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DEPARTMENT OF HEALTH AND HUMAN SERVICES
ENTERPRISE PERFORMANCE LIFE CYCLE FRAMEWORK
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<OPDIV Logo>
PROJECT MANAGEMENT PLAN
Issue Date: <mm/dd/yyyy>
Revision Date: <mm/dd/yyyy>
<OPDIV> Project Management Plan (v1.0) a P ge 1 of 3
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Document Purpose
This Practices Guides is a brief document that provides an overview describing the best practices,
activities, attributes, and related templates, tools, information, and key terminology of industry-leading
project management practices and their accompanying project management templates.
Background
The Department of Health and Human Services (HHS) Enterprise Performance Life Cycle (EPLC) is a
framework to enhance Information Technology (IT) governance through rigorous application of sound
investment and project management principles, and industry best practices. The EPLC provides the
context for the governance process and describes interdependencies between its project management,
investment management, and capital planning components. The EPLC framework establishes an
environment in which HHS IT investments and projects consistently achieve successful outcomes that
align with Department and Operating Division goals and objectives.
Project Management Institute (PMI) A Guide to the Project Management Body of Knowledge (PMBOK)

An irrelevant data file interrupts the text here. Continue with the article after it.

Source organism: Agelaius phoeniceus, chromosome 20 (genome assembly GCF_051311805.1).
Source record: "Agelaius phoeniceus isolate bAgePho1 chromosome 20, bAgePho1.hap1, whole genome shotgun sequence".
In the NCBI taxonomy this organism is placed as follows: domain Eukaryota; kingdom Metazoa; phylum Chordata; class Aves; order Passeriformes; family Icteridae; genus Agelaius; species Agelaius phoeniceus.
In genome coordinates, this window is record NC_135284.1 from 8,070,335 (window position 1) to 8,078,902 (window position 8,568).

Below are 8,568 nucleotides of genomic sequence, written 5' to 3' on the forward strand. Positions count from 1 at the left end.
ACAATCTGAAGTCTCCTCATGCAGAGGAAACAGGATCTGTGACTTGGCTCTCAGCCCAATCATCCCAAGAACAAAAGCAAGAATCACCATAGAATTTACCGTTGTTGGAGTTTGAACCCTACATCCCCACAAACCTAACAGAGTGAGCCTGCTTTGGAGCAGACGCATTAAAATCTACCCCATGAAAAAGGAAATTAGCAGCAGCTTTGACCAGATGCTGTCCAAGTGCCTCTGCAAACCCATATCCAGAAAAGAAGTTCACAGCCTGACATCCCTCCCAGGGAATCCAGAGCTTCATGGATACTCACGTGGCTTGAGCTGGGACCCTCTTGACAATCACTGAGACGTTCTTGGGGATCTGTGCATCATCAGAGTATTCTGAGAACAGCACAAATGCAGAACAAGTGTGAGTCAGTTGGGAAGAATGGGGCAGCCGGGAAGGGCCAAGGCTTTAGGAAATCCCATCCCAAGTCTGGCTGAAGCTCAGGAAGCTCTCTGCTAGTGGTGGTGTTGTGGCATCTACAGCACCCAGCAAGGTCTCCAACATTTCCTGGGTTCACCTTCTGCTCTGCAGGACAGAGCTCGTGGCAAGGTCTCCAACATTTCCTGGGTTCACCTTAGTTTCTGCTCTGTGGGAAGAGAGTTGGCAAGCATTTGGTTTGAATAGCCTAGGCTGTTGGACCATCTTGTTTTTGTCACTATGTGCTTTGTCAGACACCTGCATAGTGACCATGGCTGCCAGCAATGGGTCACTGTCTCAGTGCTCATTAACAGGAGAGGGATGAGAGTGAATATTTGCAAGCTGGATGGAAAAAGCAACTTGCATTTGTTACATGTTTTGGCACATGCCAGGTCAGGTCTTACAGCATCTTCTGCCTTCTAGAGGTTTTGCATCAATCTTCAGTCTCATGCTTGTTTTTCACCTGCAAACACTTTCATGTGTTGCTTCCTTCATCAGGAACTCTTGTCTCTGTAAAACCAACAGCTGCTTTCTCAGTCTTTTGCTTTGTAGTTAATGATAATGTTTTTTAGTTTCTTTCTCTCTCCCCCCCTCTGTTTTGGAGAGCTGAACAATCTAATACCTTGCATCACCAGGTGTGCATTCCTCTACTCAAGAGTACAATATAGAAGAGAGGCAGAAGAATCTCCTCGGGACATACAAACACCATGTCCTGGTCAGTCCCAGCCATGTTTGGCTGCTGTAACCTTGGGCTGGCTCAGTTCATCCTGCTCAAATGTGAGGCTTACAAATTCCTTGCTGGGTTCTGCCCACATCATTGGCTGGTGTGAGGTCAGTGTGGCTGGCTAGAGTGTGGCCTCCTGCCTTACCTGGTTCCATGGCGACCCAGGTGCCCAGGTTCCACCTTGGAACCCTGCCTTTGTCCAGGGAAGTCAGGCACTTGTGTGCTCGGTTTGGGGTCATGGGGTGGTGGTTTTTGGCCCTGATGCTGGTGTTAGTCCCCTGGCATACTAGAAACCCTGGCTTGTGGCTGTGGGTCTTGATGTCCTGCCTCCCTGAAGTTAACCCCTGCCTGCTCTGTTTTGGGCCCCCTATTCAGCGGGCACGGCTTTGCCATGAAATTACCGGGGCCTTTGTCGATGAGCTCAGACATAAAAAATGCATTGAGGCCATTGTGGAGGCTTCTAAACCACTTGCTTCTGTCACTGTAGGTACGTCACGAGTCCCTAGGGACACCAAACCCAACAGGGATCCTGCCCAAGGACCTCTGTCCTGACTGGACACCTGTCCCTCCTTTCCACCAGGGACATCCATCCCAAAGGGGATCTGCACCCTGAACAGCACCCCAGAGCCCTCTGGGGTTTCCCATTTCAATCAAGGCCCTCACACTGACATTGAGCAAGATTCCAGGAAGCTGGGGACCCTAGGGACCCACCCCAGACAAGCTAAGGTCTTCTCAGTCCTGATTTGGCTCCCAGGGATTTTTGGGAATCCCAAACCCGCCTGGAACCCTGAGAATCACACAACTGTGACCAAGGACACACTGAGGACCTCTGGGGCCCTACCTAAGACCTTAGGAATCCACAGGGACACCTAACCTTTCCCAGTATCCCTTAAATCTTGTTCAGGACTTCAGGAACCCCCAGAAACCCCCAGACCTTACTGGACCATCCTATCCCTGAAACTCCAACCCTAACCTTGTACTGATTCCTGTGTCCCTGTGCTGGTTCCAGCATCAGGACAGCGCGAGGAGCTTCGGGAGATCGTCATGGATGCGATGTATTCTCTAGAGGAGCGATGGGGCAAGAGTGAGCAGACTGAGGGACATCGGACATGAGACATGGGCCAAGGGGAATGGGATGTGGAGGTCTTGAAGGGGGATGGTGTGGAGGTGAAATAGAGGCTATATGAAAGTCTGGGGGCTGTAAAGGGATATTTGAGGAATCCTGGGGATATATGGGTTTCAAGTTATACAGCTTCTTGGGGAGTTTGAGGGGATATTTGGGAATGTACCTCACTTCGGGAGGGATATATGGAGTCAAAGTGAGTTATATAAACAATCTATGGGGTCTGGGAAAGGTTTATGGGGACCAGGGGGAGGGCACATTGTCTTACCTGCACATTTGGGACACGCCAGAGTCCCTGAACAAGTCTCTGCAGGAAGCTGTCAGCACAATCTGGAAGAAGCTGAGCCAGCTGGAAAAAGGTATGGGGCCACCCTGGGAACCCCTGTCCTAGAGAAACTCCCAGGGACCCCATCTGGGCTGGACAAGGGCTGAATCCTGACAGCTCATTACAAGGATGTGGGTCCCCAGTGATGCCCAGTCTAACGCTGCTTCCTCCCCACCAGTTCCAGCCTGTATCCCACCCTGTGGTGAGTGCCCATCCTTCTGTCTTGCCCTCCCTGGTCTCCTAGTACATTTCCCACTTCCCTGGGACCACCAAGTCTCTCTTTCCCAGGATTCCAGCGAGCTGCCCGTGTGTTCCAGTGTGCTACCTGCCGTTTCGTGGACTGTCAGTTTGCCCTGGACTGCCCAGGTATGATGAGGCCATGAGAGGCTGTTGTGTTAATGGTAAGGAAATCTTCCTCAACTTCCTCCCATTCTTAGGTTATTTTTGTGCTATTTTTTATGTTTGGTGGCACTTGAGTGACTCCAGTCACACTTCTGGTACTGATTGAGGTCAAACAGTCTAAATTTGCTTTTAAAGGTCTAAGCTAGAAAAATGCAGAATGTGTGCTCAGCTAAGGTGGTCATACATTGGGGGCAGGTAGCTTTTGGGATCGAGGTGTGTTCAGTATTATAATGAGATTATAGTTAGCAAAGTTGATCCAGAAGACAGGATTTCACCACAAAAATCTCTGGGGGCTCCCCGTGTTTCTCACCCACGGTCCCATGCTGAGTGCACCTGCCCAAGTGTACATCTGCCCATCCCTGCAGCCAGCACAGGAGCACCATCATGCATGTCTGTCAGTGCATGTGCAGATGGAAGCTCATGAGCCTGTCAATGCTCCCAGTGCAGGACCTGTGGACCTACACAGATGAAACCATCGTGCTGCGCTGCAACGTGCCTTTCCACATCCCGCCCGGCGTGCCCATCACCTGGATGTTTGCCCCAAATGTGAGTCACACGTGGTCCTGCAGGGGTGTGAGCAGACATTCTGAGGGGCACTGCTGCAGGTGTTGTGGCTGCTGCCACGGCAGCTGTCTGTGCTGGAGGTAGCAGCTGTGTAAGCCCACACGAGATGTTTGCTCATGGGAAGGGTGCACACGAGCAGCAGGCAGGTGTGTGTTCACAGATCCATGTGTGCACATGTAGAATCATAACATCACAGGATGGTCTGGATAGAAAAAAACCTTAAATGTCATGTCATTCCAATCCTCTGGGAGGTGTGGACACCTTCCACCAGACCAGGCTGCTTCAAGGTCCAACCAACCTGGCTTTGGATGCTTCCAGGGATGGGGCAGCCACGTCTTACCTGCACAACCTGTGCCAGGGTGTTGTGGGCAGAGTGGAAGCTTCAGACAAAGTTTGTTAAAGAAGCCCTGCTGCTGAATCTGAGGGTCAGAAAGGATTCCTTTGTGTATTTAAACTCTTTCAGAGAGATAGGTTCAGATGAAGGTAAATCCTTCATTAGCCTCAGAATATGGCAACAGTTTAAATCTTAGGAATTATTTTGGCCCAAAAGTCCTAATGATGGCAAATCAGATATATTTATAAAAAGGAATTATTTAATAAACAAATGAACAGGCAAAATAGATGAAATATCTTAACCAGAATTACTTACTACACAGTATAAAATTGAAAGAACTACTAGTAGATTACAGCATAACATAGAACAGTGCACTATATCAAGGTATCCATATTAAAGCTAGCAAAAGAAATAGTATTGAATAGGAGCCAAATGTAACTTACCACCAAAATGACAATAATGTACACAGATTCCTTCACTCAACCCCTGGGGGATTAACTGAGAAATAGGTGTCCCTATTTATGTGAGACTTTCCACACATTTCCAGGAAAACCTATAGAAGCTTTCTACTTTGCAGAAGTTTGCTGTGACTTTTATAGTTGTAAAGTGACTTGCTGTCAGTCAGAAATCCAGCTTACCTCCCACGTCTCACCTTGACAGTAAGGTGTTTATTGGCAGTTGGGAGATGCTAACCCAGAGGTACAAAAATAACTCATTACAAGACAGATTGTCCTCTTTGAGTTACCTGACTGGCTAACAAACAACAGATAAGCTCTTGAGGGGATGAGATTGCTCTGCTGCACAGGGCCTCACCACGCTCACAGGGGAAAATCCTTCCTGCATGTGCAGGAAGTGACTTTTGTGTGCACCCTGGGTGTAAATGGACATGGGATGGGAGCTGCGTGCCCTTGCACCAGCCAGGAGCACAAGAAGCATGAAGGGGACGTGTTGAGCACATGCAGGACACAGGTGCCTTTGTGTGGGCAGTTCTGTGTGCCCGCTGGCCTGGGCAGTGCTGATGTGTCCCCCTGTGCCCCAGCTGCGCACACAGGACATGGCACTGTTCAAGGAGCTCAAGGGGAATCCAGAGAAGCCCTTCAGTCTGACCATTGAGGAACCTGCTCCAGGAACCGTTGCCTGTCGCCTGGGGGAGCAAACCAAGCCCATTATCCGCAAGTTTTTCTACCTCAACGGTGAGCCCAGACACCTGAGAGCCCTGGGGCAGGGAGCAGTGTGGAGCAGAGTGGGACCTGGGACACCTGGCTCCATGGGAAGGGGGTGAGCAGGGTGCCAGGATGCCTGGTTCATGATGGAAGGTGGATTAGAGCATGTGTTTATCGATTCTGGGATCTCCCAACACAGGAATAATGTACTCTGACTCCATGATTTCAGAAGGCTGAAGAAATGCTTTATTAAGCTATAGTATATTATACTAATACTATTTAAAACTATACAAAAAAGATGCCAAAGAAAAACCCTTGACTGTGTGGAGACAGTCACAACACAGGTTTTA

defines a project management plan (PMP) as a formal approved document that defines the overall plan
for how the project will be executed, monitored and controlled.
The PMP may be a single detailed document or composed of one or more subsidiary planning
documents. These additional planning documents provide guidance and direction for specific
management, planning, and control activities such as schedule, cost, risk, staffing, change control,
communications, quality, procurement, deployment, etc. Each of the subsidiary planning documents
should be detailed to the extent required by the specific project.
Practice Overview
A PMP is essential for defining how project integration management will be executed when situations
arise where individual processes interact. For example, estimating cost involves not only the cost
management process but also integration of planning, time, risk, scope etc.
The PMBOK defines project integration management as the processes and activities needed to identify,
define, combine, unify, and coordinate the various processes and project management activities.
In the context of project management, integration includes characteristics of unification and consolidation
actions necessary for project completion. Project integration management also involves making trade-offs
among competing objectives and alternatives. Integration, in the context of managing a project, is making
choices about where to concentrate resources and effort on any given day, anticipating potential issues,
dealing with these issues before they become critical, and coordinating work. A properly developed PMP
outlines how these activities will be conducted, taking into consideration any effect they may have on
each other and other management processes and/or activities. As the project environment changes,
updates in the form of change requests should reflect any changes to the PMP and/or its subsidiary
plans.
Benefits of creating a PMP include:
Clearly defined roles, responsibilities, processes, and activities
Increased probability that projects will complete on-time, within budget, and with high degree of
quality
Ensuring understanding of what was agreed upon
Helping project teams identify and plan for how project activities will be managed (scope,
cost/budget, quality, etc.)
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